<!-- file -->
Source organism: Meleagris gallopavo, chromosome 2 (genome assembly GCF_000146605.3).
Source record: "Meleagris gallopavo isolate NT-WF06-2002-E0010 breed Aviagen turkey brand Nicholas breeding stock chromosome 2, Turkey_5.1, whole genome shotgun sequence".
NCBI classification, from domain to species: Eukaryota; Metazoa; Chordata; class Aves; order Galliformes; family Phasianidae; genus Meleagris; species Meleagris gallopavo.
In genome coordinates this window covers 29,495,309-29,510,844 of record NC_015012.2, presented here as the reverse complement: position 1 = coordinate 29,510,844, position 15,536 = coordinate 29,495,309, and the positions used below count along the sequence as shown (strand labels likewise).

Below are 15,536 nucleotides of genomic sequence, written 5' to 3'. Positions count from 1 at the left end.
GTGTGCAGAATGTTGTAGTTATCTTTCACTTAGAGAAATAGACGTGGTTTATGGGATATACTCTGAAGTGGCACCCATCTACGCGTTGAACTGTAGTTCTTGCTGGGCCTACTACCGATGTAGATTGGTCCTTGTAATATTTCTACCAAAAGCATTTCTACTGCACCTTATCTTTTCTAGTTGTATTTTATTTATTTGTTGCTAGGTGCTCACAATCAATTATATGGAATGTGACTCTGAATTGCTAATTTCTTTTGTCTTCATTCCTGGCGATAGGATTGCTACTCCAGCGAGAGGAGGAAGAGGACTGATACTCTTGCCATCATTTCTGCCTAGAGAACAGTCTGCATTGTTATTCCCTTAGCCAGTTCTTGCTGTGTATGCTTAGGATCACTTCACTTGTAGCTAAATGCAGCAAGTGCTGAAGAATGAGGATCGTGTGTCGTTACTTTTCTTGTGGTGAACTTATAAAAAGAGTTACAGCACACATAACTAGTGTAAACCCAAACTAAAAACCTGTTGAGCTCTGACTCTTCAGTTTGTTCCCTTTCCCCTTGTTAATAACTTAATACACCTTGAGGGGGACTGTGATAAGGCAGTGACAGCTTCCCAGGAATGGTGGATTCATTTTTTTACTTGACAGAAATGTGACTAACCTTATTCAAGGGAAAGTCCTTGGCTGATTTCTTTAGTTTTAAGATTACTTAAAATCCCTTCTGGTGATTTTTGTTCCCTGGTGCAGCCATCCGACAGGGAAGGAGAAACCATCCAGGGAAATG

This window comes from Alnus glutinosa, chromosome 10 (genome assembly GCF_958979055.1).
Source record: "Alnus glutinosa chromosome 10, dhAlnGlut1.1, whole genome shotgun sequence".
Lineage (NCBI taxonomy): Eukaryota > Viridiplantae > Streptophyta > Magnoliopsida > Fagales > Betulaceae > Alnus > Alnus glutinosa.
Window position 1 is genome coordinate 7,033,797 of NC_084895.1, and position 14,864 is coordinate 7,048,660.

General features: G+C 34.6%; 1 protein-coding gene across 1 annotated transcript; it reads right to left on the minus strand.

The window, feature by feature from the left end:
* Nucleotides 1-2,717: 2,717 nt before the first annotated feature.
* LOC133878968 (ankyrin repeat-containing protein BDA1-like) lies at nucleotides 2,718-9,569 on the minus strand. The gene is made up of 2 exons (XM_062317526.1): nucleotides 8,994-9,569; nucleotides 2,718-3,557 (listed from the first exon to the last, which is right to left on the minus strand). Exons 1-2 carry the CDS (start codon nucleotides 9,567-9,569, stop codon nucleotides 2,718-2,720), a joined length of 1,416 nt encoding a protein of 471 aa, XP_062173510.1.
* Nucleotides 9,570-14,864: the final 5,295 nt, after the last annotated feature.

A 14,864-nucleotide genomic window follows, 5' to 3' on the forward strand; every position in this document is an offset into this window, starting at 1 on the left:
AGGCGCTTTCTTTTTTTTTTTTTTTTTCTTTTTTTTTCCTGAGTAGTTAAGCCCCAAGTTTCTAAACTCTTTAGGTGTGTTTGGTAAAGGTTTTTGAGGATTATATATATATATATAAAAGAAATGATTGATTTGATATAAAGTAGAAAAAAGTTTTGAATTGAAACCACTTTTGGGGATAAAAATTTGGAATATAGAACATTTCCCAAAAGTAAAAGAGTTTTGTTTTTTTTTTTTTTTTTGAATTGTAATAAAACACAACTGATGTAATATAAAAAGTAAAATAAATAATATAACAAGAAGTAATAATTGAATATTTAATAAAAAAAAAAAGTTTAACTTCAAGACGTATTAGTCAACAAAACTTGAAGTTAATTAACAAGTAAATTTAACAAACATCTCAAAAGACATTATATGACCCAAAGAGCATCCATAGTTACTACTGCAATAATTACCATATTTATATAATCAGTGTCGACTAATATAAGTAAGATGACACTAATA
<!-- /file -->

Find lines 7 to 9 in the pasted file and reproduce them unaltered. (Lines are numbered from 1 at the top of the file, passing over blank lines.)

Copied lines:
This window comes from Alnus glutinosa, chromosome 10 (genome assembly GCF_958979055.1).
Source record: "Alnus glutinosa chromosome 10, dhAlnGlut1.1, whole genome shotgun sequence".
Lineage (NCBI taxonomy): Eukaryota > Viridiplantae > Streptophyta > Magnoliopsida > Fagales > Betulaceae > Alnus > Alnus glutinosa.